My Captain does not answer, his lips are pale and still; My father does not feel my arm, he has no pulse nor will;
The dead captain, unsurprisingly, doesn’t respond to the sailor’s cries. With another synecdoche, the speaker focuses on the captain’s lips to represent his general state of death.
Again, the captain is referred to as the speaker’s father, underscoring their bond.
Sadly, the color has left the captain’s face and he has no pulse. Here, “will” means the ability to do something, like move.
The ship is anchor’d safe and sound, its voyage closed and done; From fearful trip, the victor ship, comes in with object won;
The ship finally arrives safely in the harbor and drops its anchor. Its trip is done.
The speaker reminds us that the trip was difficult and dangerous, but the mission was a success.
“Victor ship” here means the victorious ship, not a ship named Victor.
Why is it victorious? Well, it’s won its object, met its goal. Hurray!
Exult, O shores, and ring, O bells! But I, with mournful tread, Walk the deck my Captain lies, Fallen cold and dead.
And now that the speaker is in the harbor, he calls out to the shores and the bells to party down. Since neither shores nor bells are actually alive, this appeal to inanimate objects represents more apostrophes by our speaker.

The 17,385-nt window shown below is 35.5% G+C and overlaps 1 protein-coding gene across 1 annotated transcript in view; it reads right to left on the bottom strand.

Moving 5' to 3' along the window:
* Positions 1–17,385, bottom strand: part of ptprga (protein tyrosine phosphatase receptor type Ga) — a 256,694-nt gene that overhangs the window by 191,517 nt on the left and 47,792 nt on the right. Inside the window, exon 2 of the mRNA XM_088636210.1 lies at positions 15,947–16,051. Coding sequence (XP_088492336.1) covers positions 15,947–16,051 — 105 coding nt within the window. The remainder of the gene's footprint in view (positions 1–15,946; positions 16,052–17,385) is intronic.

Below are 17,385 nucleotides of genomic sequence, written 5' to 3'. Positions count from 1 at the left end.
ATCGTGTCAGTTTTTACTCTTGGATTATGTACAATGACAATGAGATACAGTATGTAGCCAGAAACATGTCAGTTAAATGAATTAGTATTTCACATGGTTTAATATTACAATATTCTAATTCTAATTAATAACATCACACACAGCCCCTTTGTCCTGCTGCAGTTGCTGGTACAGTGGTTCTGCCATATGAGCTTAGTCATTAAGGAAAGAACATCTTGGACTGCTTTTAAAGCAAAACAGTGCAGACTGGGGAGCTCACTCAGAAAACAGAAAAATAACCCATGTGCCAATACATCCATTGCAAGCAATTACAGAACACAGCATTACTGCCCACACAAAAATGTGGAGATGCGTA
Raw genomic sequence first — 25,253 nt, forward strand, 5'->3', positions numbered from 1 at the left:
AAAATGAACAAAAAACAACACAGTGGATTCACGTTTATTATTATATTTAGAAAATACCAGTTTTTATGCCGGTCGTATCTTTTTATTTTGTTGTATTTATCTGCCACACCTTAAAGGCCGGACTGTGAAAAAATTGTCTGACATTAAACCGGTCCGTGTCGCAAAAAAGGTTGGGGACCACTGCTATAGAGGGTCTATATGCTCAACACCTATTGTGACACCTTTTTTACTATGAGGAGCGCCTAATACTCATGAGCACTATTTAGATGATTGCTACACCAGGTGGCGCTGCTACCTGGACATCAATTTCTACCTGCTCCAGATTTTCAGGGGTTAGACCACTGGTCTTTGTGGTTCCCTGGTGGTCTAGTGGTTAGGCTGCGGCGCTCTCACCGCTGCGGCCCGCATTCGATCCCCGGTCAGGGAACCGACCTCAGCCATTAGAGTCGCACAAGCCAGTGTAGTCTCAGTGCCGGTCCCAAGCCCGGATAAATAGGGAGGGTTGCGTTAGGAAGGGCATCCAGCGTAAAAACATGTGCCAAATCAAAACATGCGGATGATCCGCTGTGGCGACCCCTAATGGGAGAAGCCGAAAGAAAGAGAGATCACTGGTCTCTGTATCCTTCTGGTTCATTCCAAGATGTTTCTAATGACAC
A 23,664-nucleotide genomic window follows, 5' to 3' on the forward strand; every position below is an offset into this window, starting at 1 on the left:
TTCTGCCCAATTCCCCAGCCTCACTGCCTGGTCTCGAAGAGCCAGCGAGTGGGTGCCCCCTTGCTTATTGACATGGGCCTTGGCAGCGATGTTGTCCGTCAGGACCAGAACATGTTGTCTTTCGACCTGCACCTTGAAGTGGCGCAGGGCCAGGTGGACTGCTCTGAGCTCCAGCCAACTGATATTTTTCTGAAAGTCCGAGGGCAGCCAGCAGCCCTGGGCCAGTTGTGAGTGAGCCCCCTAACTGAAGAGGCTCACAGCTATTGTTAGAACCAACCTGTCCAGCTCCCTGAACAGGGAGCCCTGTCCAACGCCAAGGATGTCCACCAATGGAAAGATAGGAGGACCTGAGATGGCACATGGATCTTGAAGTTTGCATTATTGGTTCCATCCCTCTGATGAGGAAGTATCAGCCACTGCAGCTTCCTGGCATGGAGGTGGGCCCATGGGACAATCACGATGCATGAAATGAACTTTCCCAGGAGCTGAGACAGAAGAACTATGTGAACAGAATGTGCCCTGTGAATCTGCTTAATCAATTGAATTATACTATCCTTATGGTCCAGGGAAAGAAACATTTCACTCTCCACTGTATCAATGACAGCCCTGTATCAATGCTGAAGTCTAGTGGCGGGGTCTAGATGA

Why would just the speaker just be interested in the shores, though? Even though, on a boat, the shore would be the closest part of land, here the speaker means for the whole country to celebrate.
Using a part of the land to represent the whole is again (you guessed it) synecdoche.
Really, though, the speaker uses the shores as a symbol to represent the crowds of people standing there. He wants them to keep cheering and celebrating the homecoming of the ship and the success of the mission.
While the crowd celebrates, the sailor remains on the ship, pacing sadly next to his dead captain.